I was going to hold off and post this on Sunday, but because I’ve decided to discontinue the “Wildcard” topic after this week, I decided to go ahead and post it today. Check the newsletter coming out on Sunday and/or “News/Goals” post next Monday for details on the new posting schedule as of next week (new topics/days are already in the sidebar to the left). Thanks for bearing with me as I move things around here…read on to find out why “Wildcard” is going away.
Last Saturday as I was trying to figure out why I was having trouble working on my WIP before my blogging & newsletter, I had an epiphany. All my life I’ve organized tasks by how long they would take to accomplish. I don’t even think about it – I just automatically do it. The shortest tasks move to the top of the list, followed by longer items, and the last things on my list would be those that were impossible to actually *finish* that day. This strategy works well from an efficiency standpoint (and gives people the impression that I’m an incredibly fast worker at the day job), with one major caveat – sometimes those “unfinishable tasks” get pushed off to the next day…or even several days later.
My writing just sort of slid into this system with everything else. I wait to work on it until the end of the day partially because it’s quiet then, but mainly because that’s when everything else is done, and my focus can be fully on my writing (as long as I turn off Twitter, anyway).
I’d like to say the system is flawed, but it’s the one that comes most naturally to me, and to say it’s flawed would be to say that my natural inclinations are flawed – and I don’t believe that. I’m a big believer in working *with* my natural flow…which means I simply need to find a way for the writing to fit better within my system.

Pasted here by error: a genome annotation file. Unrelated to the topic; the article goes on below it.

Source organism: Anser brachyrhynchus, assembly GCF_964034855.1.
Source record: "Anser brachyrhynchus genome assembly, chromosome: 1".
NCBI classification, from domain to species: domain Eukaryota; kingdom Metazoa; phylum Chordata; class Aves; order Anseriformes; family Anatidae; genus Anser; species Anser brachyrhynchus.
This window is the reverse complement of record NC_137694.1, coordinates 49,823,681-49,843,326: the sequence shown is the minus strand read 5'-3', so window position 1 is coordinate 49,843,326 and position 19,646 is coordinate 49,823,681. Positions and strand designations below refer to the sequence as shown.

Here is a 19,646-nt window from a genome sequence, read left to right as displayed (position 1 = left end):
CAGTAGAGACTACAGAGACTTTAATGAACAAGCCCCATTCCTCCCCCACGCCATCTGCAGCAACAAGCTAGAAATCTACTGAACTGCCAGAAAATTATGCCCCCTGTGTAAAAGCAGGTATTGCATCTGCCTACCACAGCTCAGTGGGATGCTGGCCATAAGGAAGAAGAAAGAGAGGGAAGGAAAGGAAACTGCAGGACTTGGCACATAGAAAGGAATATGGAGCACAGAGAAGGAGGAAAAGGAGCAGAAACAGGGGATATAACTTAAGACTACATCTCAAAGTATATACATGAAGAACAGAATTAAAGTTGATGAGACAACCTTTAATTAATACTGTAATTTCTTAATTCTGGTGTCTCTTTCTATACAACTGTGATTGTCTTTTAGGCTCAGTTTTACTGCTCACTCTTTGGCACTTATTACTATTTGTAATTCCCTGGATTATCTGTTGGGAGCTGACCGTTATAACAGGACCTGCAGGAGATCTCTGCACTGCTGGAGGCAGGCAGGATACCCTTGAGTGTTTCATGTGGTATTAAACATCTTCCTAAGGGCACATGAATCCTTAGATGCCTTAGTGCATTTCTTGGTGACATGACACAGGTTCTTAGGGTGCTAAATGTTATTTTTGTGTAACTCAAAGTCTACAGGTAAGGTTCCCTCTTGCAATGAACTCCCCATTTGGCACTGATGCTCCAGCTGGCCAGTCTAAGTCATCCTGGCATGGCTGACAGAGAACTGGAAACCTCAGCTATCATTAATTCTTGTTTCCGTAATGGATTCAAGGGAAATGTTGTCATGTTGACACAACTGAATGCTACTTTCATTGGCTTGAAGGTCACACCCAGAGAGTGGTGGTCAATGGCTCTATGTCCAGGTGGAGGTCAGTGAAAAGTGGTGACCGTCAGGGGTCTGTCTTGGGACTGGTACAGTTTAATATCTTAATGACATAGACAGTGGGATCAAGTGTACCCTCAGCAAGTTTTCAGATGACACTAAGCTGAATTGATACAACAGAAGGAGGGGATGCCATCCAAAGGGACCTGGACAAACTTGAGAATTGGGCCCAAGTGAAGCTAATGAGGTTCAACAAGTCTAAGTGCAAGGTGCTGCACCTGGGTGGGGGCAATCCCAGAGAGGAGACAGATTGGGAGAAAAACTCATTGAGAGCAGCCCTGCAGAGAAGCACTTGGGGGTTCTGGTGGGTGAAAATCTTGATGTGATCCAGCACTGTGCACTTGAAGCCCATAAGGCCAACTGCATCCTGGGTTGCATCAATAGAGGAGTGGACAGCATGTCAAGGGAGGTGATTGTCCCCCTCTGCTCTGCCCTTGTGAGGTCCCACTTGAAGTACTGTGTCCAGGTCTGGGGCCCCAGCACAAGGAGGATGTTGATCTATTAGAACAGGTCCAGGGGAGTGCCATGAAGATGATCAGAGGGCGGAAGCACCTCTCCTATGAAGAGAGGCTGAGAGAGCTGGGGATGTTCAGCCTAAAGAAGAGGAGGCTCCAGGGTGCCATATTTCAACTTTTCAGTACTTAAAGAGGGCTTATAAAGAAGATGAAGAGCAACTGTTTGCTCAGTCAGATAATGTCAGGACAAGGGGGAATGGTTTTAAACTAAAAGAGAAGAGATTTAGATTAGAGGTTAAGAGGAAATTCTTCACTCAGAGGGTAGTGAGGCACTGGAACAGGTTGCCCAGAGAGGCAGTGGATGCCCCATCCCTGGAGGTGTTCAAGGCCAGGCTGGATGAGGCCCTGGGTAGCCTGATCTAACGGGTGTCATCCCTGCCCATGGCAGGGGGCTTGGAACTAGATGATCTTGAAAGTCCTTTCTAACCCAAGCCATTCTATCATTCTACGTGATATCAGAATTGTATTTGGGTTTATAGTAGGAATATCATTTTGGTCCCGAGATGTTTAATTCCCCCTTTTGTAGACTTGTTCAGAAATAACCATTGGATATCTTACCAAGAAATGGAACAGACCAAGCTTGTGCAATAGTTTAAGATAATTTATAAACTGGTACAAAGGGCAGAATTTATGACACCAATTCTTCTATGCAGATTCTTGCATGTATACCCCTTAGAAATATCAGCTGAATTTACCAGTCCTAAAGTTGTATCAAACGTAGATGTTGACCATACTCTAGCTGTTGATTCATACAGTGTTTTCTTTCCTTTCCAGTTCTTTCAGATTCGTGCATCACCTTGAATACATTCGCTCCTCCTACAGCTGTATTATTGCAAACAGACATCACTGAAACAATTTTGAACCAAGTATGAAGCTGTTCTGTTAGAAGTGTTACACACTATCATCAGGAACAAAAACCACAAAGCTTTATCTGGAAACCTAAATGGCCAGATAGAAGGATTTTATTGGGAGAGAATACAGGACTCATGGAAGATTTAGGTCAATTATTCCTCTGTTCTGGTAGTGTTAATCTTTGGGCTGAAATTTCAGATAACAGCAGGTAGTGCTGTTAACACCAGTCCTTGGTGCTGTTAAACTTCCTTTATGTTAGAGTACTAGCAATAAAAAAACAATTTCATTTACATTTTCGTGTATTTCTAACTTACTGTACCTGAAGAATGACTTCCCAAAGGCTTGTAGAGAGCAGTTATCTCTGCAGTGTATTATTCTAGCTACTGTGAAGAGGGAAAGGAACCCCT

This isn’t really so much of a problem when I’m drafting, because I have a daily word count goal to reach, after which the project is “finished” for that day. I can normally reach that word count goal within my normal writing time slot, so it’s not an issue. I’ve tried to give myself daily revision goals, but due to the nature of revisions, some nights I can actually go backwards in word count. I don’t always have time to finish an entire scene in an evening. According to the chatter on Twitter, I’m not the only one who has issues with trying to quantify revision work. For now, I’m measuring in scenes for the short term, and chapters for the long term, which is sort of growing on me. But because a “scene” is something I can’t count on completing, my brain still wants to make it the last thing I do in a day.
The only solution I have for this is to get nearly everything else done *earlier* so that I have more time to spend on these revisions. I have things that need to be done from 10 – 10:30pm every night (just before my normal writing time), and I am trying to fit exercising into the evening as well, but even half an hour extra per day would be enough, I think. I’ve come to the conclusion that if I cut out two days of blogging each week, I can get that extra half-hour per day that I need for revising.
I know it doesn’t seem like it makes sense. How can cutting just two blog days out result in a gain of three and a half hours of writing time per week? It’s all in the scheduling. At the moment, I write out each day’s post the night before, and schedule it to post the next day. Cutting out two post topics will scale back the time I need to write posts enough so that I can write three posts ahead of time on the weekends, leaving all the weeknight time I spent working on those free. Then I’ll only have the serial novel chapter and the notable posts to do the night before.
I’ll undoubtedly need to play around with it a little to find the “sweet spot”, but even just cutting out one post this week has raised my productivity on revisions (and I’ve snuck in a little work on some other writing projects too). So I’m definitely on the right track. As of next week, I won’t be posting on Thursdays or Sundays anymore (with the exception of blog tour posts written by others that I’ll post on the occasional Thursday).
Do you “go with your natural flow” when determining how to allocate your time, or do you try to “retrain” yourself to do things a different way? Have you written out your daily/weekly schedule to see how well things are balanced between what you *have* to do and what you *want* to do? Is the time you’re giving to your writing allowing you to stay on track to meet your goals?